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Three Men Who Learned Patience

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Part 4 of 5: Patience

By Derek Prince

You're listening to a Derek Prince Legacy Radio podcast.

Description

In today’s teaching Derek takes a look at the lives of Abraham, Moses, and David. We will see how they were able to grow in patience. As we see their successes as well as their failures, we can learn from their experiences.

Patience

Transcript

It’s good to be with you again, sharing with you precious insights out of Scripture that have made the difference between success and failure in my life—and can do the same in yours. Our theme this week is “Patience.”

In my previous talks, I’ve pointed out that the essential feature of patience, why it’s so important, is that patience leaves the initiative with God whereas impatience takes it from Him. And when we take the initiative from God and act on our own initiative, God can no longer be responsible for the consequences of our actions.

I’ve pointed out, too, that patience is essentially a question of timing—the right timing. It’s not merely doing the right thing, it’s doing the right thing at the right time.

Impatience also has a very harmful effect on our whole personality, which is described in the word “fretting.” Impatience leads to fretting and to hastiness and in this sense it’s really a denial of our faith and it frustrates God’s purposes for our lives.

Almost all successful servants of the Lord depicted in the Bible had to learn patience. Their success would have been impossible without their patience. And I don’t believe that’s changed. I believe to serve the Lord with success today, we have to cultivate patience just as much as the great saints of the Bible.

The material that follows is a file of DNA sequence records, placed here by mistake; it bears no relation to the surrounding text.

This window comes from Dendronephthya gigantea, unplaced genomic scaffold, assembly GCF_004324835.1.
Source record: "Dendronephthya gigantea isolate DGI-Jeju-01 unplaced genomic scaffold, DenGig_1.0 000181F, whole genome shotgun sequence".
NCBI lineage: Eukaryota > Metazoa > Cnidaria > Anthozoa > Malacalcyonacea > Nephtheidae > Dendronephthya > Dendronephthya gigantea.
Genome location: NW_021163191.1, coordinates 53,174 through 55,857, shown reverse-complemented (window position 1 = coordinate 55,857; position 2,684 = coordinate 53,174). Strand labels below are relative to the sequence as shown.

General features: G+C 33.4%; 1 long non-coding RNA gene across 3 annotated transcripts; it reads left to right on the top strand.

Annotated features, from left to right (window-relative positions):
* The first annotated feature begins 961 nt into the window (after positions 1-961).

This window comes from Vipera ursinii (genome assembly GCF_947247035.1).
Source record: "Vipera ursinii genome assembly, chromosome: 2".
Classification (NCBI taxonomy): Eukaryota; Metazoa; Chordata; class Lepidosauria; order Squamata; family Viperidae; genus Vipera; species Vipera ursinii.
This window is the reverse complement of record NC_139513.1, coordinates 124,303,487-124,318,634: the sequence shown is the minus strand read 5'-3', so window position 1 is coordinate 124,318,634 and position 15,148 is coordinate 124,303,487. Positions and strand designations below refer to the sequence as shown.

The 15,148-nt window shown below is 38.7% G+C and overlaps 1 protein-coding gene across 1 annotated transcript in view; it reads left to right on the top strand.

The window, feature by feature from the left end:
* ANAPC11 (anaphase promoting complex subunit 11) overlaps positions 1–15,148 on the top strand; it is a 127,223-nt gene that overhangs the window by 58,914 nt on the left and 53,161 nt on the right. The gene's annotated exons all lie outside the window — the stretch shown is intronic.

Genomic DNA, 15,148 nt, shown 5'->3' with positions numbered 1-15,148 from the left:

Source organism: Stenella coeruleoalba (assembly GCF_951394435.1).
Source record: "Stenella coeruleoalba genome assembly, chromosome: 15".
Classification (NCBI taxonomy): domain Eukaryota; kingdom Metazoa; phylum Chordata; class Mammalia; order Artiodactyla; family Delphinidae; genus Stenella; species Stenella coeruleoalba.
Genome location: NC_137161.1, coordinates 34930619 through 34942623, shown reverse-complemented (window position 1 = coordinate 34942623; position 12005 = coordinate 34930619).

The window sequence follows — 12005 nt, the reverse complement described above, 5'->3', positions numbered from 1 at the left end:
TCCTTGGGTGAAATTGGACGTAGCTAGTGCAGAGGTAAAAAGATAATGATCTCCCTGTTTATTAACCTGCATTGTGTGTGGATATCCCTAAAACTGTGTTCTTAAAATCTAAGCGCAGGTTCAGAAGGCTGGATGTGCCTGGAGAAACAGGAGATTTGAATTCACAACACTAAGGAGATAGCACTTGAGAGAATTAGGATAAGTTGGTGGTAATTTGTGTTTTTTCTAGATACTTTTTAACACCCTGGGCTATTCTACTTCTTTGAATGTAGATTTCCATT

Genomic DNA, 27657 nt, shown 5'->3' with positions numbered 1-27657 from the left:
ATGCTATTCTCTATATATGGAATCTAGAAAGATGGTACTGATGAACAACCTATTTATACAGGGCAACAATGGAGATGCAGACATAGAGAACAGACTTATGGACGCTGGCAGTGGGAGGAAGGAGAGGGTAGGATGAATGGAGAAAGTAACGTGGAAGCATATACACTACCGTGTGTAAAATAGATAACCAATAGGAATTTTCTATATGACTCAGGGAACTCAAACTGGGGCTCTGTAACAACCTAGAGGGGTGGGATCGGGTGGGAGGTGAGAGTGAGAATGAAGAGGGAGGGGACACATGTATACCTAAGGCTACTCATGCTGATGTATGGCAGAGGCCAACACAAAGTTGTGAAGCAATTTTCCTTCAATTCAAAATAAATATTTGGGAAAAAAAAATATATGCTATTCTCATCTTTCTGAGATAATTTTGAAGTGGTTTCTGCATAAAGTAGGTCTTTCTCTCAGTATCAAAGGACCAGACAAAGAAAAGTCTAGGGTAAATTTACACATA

Today we’re going to look at three examples of great men of God who had to cultivate patience. We’re going to analyze the process through which God put them in order to cultivate patience in them. The first man is Abraham. God called him out of Ur of the Chaldees and his wife, Sarah, was barren, could not have children, he had no son; he had no heir; but God, when he was still in that condition, promised him a prosperity like the stars of heaven. But he had to wait. In fact, he actually had to wait until he was a hundred years old and his wife, Sarah, was ninety. But, during that time of waiting, he became impatient. And through the prompting of his wife he had a son by his wife’s maid, Hagar. You see what he was doing—he was trying to help God. I tell you, the times when we help God are usually disastrous. This was truly a disaster. The result of that attempt to help God was the birth of a son who was not Sarah’s son but Hagar’s son, called Ishmael. And Ishmael is the primary ancestor of the Arab peoples of the Middle East and if we look at the present political situation in the Middle East today, just about four thousand years after that hasty act of Abraham, we have to acknowledge that the descendants of Ishmael are the main barrier and problem against Israel coming into their God-promised inheritance. You see, we have to emphasize this again and again. Impatience can cost us our inheritance.

Now I believe God is going to intervene and overrule and the promises of that inheritance will be fulfilled, but if you ever feel disposed to act hastily and on your own initiative and take the initiative out of the hand of God, just think for a few moments about Ishmael. Four thousand years of problems came through trying to help God.